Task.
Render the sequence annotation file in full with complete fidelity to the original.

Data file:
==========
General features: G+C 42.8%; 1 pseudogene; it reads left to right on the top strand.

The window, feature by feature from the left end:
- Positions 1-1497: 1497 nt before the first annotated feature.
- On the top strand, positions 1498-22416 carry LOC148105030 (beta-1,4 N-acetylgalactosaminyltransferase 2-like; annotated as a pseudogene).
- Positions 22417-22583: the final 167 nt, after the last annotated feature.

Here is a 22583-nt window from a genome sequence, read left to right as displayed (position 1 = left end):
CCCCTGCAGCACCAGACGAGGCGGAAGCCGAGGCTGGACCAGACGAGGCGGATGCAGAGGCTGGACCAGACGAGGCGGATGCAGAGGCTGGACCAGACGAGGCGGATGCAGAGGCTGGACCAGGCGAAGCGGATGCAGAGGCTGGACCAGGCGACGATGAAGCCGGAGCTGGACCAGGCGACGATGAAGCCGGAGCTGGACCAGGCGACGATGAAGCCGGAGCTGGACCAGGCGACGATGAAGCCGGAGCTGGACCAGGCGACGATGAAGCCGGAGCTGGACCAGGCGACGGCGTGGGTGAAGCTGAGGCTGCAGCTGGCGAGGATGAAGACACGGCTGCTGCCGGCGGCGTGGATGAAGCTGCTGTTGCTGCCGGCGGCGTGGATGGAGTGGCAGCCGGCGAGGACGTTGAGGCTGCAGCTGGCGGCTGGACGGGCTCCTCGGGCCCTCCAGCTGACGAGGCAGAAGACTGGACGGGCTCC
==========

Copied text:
General features: G+C 42.8%; 1 pseudogene; it reads left to right on the top strand.

The window, feature by feature from the left end:
- Positions 1-1497: 1497 nt before the first annotated feature.
- On the top strand, positions 1498-22416 carry LOC148105030 (beta-1,4 N-acetylgalactosaminyltransferase 2-like; annotated as a pseudogene).
- Positions 22417-22583: the final 167 nt, after the last annotated feature.

Here is a 22583-nt window from a genome sequence, read left to right as displayed (position 1 = left end):
CCCCTGCAGCACCAGACGAGGCGGAAGCCGAGGCTGGACCAGACGAGGCGGATGCAGAGGCTGGACCAGACGAGGCGGATGCAGAGGCTGGACCAGACGAGGCGGATGCAGAGGCTGGACCAGGCGAAGCGGATGCAGAGGCTGGACCAGGCGACGATGAAGCCGGAGCTGGACCAGGCGACGATGAAGCCGGAGCTGGACCAGGCGACGATGAAGCCGGAGCTGGACCAGGCGACGATGAAGCCGGAGCTGGACCAGGCGACGATGAAGCCGGAGCTGGACCAGGCGACGGCGTGGGTGAAGCTGAGGCTGCAGCTGGCGAGGATGAAGACACGGCTGCTGCCGGCGGCGTGGATGAAGCTGCTGTTGCTGCCGGCGGCGTGGATGGAGTGGCAGCCGGCGAGGACGTTGAGGCTGCAGCTGGCGGCTGGACGGGCTCCTCGGGCCCTCCAGCTGACGAGGCAGAAGACTGGACGGGCTCC